Mayor signs new ethics legislation
Law ‘more appropriate’ and ‘enforceable’ than 2013 version, Noble says
The city of Kingston has a new Ethics Law, replacing one that was adopted in 2013.
Mayor Steve Noble announced Wednesday he had signed the law, which he called “far more appropriate, comprehensive and enforceable than its predecessor.” He said it was created after thorough research of various ethics laws from other communities.
“I want to thank the [Common] Council for their due diligence, as we now have before us a code that I am confident will best protect the public and maintain government functionality,” Noble said.
The council voted in favor of the ethics legislation on Sept. 13. Among the changes from the previous law is a mechanism by which the annual financial disclosure forms submitted by certain city employees and officials can be opened and reviewed. The new law also more narrowly defines conflict of interest.
Noble signed the legislation the day after holding a public hearing on it. The four individuals who spoke at the hearing all previously voiced concerns about the legislation.
Ellen DiFalco, who served as confidential secretary to former Mayor Shayne Gallo, called the proposed Ethics Law a “flawed document, which is being weakened despite what your counsel states.” She said it should have been referred to an ethics review board that included community members rather than crafted by Noble’s corporation counsel.
DiFalco also questioned
the deadline for when annual financial disclosure forms would need to be filed with the city, noting that she saw two different dates. She also said the definition of “family” in the proposal should be expanded to include aunt, uncle, mother- and father-inlaw, sister- and brother-inlaw, and cousin.
Noble’s uncle, James Noble, serves as president of the Common Council, and the mayor’s wife, Julie, is an environmental educator employed by the city.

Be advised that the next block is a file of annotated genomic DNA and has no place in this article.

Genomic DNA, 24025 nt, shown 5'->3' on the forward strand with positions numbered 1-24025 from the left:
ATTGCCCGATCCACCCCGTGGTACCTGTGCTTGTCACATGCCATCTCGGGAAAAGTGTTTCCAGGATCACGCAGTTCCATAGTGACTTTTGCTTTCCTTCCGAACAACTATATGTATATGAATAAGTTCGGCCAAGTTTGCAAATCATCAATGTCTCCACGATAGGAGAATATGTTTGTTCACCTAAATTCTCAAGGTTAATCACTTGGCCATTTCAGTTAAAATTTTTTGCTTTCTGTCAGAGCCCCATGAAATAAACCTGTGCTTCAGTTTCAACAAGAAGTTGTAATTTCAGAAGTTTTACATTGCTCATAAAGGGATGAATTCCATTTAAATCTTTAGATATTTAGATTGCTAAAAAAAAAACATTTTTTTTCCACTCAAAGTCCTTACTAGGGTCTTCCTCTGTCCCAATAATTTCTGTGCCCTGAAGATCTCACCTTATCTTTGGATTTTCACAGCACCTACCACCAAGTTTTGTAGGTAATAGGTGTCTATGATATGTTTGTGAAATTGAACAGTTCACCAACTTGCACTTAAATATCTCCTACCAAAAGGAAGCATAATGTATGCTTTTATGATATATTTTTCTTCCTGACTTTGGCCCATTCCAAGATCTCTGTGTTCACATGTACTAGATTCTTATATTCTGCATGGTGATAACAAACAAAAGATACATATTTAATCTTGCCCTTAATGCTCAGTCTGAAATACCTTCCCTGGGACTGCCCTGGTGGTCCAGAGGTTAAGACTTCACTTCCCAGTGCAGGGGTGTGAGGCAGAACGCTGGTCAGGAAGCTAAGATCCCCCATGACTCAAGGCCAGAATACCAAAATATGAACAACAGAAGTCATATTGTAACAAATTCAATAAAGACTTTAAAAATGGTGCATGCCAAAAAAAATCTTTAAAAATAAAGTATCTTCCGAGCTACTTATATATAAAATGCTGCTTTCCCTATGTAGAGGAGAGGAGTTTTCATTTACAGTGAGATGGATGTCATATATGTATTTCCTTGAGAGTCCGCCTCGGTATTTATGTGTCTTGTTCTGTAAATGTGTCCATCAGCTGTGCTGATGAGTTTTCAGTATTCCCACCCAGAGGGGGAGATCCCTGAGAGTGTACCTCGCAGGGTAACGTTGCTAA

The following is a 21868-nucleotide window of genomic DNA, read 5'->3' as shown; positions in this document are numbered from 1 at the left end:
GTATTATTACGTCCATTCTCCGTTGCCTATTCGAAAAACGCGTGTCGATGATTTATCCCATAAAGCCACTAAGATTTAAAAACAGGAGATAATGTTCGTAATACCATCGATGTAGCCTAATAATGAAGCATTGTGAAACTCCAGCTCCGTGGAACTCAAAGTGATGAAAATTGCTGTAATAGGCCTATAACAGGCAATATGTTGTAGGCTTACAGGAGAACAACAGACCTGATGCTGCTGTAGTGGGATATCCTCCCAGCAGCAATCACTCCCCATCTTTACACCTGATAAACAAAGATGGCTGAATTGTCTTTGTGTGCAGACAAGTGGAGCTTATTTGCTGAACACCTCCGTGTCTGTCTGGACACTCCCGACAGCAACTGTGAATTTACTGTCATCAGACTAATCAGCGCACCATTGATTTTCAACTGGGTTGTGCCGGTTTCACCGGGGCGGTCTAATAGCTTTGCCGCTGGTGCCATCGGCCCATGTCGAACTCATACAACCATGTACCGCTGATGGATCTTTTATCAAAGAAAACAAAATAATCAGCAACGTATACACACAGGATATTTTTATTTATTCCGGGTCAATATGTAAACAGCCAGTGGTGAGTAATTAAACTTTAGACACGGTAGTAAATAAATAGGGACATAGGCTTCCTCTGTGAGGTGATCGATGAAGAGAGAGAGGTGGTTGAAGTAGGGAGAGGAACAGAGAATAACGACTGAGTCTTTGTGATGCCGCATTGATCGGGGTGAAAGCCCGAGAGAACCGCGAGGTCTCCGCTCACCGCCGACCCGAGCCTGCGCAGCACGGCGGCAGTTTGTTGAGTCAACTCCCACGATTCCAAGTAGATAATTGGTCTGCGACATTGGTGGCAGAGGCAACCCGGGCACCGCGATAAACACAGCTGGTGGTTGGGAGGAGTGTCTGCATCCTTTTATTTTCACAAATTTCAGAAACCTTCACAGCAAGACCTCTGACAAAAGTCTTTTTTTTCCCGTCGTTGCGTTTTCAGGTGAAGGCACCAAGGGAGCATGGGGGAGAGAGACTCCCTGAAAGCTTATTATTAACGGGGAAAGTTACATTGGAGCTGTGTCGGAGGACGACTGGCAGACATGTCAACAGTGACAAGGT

Additionally, DiFalco said a qualification for someone to be appointed to the city Ethics Board should not be that they donated heavily to the mayor’s election campaign. She also questioned what provisions of the Ethics Law would apply when family members of the mayor family receive
promotions. DiFalco’s husband, Joe, also accused the mayor of changing the Ethics Law to suit himself.
“You’re changing this law now because you are being brought up on charges,” Joe DiFalco said. “Your corporate counsel is being brought up on charges.”
Joe DiFalco filed charges with the city alleging Noble’s dissolution of the Ethics Board in May was illegal, and that Noble and Corporation Counsel Kevin Bryant mishandled the ethics probe into former Alderman Brad Will, D-Ward 3, who resigned from the Common Council in April.
Joe DiFalco said he came prepared to tell Noble he was violating the law.
“And I’m going to haunt you your entire administration,” he said.
Kingston resident Andrew Champ-Doran also again criticized the elimination of a future employment provision in the law. He said with the elimination, the law is teaching
that public office is for sale.
“You are teaching that public service is worth doing only as long as it’s convenient,” Champ-Doran, who has run unsuccessfully for a Common Council seat, said while flanked by his family. “The minute you can make more money elsewhere, you should just quit and jump at the chance.”
City resident Hillary Harvey also again questioned whether city board and commission members are educated about the Ethics Law and the proper way to recuse themselves from ruling on certain issues that come before them.
Noble later said education is provided and all board and commission members are given copies of the law.
Following the hearing, Alderwoman Lynn Eckert, D-Ward 1, said the 2013 Ethics Law largely functioned well and that those who spoke at the hearing have had the chance to comment on the new legislation many
times in the past. She also said the only people to file ethics violation charges under the law were Joe DiFalco,
Champ-Doran and Will.
Eckert said the city’s current effort is to “try to make
the bill more focused and stronger. The vast majority of citizens have positively responded to it.”
Kingston Mayor Steve Noble